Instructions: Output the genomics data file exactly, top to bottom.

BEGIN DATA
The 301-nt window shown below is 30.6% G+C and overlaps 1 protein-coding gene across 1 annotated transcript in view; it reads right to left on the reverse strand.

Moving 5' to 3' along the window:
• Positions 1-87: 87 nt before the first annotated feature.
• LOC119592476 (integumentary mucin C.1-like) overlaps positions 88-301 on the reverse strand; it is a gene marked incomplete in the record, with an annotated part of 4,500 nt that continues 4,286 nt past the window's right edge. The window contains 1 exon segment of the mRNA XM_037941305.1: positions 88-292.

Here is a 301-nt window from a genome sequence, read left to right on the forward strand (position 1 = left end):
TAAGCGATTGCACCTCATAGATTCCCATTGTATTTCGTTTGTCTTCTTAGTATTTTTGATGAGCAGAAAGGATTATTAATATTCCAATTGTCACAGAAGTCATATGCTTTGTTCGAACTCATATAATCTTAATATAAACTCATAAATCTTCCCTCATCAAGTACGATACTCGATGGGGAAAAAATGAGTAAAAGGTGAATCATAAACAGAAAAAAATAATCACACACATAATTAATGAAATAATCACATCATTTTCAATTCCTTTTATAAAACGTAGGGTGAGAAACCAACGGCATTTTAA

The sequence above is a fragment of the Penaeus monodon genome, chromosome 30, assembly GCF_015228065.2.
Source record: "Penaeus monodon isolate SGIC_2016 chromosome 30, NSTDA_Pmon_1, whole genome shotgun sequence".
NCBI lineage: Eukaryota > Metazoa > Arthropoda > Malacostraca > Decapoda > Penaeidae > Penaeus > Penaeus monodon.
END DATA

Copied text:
The 301-nt window shown below is 30.6% G+C and overlaps 1 protein-coding gene across 1 annotated transcript in view; it reads right to left on the reverse strand.

Moving 5' to 3' along the window:
• Positions 1-87: 87 nt before the first annotated feature.
• LOC119592476 (integumentary mucin C.1-like) overlaps positions 88-301 on the reverse strand; it is a gene marked incomplete in the record, with an annotated part of 4,500 nt that continues 4,286 nt past the window's right edge. The window contains 1 exon segment of the mRNA XM_037941305.1: positions 88-292.

Here is a 301-nt window from a genome sequence, read left to right on the forward strand (position 1 = left end):
TAAGCGATTGCACCTCATAGATTCCCATTGTATTTCGTTTGTCTTCTTAGTATTTTTGATGAGCAGAAAGGATTATTAATATTCCAATTGTCACAGAAGTCATATGCTTTGTTCGAACTCATATAATCTTAATATAAACTCATAAATCTTCCCTCATCAAGTACGATACTCGATGGGGAAAAAATGAGTAAAAGGTGAATCATAAACAGAAAAAAATAATCACACACATAATTAATGAAATAATCACATCATTTTCAATTCCTTTTATAAAACGTAGGGTGAGAAACCAACGGCATTTTAA

The sequence above is a fragment of the Penaeus monodon genome, chromosome 30, assembly GCF_015228065.2.
Source record: "Penaeus monodon isolate SGIC_2016 chromosome 30, NSTDA_Pmon_1, whole genome shotgun sequence".
NCBI lineage: Eukaryota > Metazoa > Arthropoda > Malacostraca > Decapoda > Penaeidae > Penaeus > Penaeus monodon.